Midlands mural brings new meaning to “community”
COLUMBIA, S.C. (WIS) - The neighboring City of West Columbia is just a short trip across the Congaree River.
It is a city with a story and WIS has captured along the walls of one of the area buildings.
After crossing the Congaree River Bridge from the capital city into West Columbia, a piece of the Midlands past has been preserved on the corner of Meeting and State Street.
A Nashville-based painter brought the story of the city’s past and present to life while finding a second home in the West Columbia community throughout the process.
The word “Brookland” against a colorful background plastered across the side of a commercial building could go unnoticed to the unsuspecting eye.
Artist Brian Tull wanted to respect what West Columbia was and is.
The area used to be called Brookland, South Carolina and then the name changed some years ago to West Columbia back in 1938.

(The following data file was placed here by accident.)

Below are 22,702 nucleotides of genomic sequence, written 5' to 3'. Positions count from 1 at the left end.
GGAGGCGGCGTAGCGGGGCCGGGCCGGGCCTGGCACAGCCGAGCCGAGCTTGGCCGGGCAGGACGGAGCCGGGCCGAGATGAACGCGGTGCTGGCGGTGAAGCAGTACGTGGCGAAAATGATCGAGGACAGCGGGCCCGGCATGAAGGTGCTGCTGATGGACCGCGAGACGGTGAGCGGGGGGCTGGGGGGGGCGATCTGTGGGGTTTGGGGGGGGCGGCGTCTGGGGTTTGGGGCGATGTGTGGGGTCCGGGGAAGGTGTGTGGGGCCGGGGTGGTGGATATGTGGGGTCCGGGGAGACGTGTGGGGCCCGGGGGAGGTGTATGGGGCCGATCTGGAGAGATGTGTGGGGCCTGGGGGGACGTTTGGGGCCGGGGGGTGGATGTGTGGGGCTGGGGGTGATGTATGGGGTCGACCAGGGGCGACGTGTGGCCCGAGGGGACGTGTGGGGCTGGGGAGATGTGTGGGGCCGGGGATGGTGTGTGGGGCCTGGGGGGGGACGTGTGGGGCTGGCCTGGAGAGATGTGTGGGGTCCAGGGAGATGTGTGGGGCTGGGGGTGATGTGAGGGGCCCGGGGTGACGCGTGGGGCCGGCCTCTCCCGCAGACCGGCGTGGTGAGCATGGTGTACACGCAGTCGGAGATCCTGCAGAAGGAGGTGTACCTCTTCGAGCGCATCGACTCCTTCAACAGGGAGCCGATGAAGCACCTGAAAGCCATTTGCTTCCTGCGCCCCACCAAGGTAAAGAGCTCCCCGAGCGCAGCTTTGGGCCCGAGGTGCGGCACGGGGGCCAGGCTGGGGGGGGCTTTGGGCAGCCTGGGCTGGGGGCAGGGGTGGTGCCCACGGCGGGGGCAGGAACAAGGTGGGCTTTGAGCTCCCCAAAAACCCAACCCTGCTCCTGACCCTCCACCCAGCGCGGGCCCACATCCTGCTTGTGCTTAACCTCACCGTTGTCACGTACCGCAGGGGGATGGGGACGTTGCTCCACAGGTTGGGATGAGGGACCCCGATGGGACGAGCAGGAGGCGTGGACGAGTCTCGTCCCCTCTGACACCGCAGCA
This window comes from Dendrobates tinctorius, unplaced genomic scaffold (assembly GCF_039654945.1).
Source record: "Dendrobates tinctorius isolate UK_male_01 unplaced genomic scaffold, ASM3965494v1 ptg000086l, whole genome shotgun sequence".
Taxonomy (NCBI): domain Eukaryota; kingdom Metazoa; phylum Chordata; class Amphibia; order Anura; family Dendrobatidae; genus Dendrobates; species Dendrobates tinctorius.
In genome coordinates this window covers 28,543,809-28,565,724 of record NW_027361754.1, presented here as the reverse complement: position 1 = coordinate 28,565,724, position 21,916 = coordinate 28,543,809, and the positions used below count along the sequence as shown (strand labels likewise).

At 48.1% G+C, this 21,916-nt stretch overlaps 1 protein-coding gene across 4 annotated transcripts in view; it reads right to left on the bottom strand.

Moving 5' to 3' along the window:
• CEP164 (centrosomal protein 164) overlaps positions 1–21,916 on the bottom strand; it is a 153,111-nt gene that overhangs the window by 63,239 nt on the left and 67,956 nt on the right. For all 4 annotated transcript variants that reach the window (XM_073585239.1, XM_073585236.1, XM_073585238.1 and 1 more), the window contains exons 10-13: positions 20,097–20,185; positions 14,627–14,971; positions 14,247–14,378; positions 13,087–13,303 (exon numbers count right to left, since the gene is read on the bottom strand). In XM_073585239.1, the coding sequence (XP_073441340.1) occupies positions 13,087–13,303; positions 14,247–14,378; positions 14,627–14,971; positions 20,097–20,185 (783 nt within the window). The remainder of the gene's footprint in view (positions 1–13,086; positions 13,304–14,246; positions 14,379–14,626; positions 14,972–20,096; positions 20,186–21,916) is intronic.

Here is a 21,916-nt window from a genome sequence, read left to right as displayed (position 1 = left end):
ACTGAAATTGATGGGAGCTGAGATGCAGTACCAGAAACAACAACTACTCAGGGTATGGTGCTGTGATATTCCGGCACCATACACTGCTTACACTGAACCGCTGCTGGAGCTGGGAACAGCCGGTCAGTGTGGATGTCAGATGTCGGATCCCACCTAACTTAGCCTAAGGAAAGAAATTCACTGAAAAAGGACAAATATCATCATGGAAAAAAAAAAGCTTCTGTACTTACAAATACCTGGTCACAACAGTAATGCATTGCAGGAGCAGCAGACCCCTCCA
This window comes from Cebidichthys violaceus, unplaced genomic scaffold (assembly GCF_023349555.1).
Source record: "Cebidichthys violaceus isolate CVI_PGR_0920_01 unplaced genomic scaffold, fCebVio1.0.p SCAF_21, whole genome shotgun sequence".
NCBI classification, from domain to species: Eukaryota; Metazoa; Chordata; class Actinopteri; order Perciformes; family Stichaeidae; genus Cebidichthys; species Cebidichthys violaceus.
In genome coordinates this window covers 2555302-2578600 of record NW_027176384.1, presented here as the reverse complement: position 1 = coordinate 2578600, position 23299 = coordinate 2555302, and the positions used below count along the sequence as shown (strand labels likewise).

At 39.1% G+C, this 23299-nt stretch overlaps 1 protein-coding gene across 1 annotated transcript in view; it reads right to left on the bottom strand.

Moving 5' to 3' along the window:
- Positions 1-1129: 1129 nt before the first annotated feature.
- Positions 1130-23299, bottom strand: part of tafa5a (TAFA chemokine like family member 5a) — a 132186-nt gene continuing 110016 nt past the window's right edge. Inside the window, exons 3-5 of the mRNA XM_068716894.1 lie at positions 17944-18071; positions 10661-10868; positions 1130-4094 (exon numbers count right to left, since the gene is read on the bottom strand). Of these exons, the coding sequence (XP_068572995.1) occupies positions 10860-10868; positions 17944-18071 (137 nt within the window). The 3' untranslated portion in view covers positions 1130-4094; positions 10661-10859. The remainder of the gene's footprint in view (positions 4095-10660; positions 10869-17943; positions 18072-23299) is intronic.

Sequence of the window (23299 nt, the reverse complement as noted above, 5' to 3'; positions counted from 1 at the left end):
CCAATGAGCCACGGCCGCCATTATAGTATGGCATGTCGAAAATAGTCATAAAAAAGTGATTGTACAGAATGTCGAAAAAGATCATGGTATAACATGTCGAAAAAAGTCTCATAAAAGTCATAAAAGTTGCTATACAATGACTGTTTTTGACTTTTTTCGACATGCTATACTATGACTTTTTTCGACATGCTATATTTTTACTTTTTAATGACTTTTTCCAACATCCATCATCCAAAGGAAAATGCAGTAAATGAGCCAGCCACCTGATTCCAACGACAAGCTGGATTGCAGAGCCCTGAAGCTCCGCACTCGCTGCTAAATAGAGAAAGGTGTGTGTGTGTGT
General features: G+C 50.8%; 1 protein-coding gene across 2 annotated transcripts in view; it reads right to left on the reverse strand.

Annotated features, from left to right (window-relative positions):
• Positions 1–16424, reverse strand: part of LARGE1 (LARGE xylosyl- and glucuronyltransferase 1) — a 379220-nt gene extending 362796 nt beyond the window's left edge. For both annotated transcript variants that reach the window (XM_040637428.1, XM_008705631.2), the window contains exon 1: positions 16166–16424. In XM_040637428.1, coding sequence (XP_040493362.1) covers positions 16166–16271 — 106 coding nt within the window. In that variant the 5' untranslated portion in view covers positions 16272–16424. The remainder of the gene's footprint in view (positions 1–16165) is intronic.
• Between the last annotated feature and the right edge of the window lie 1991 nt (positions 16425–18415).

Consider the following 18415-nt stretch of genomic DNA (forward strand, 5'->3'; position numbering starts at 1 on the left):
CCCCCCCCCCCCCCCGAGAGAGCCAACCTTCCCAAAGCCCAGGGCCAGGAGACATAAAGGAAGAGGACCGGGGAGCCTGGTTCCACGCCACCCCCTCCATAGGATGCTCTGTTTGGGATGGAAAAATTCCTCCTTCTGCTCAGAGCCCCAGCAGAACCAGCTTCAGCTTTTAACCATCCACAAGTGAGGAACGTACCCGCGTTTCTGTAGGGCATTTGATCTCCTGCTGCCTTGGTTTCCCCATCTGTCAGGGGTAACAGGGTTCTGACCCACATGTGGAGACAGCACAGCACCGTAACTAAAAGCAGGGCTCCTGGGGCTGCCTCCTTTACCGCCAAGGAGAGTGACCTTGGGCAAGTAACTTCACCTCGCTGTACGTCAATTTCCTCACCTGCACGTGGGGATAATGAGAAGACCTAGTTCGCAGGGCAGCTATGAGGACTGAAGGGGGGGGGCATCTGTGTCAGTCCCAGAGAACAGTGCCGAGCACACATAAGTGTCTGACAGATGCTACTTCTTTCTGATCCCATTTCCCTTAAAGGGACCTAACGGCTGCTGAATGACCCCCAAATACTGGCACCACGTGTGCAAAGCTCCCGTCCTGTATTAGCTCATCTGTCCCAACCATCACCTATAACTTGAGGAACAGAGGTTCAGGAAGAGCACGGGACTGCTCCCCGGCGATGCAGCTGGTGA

Now, all these years later, what’s being called “The Brookland Project” is renewing the area while also staying true to its historic roots with a mural.
Tull has been working on his craft since 2007, and two years ago, project developer, Estates and Companies, asked him to take on the project.
” They wanted this historic imagery, like the mill houses, the millworkers, the church, what West Columbia was founded on,” said Tull.
Tull created plenty of large-scale pieces in his time, but the Brookland mural called for a higher demand and they really did mean ‘higher’.
”Mostly I’m a studio artist for private collections, like large-scale paintings, maybe 7 feet by 5 feet. Pretty large paintings, but not mural-sized,” said the painter.
What was initially estimated at around 700 dollars, later turned into 13 thousand dollars out of the artist’s pocket.
But 40 cans of spray paint later, he told WIS that seeing his work becoming a part of a tight-knit community makes it all worth it.
”You just share it. You know, the process is shared, every bit of it is shared with passers-by and the public. And then you just give it to the local area, it’s for everyone,” stated Tull.
From the State House to the Congaree Bridge, down to the State Street strip, the Brookland mural offers a nostalgic feel for those who’ve called the area home for years, and lets those like Brian in on what it is that makes West Columbia a place worth holding on to.
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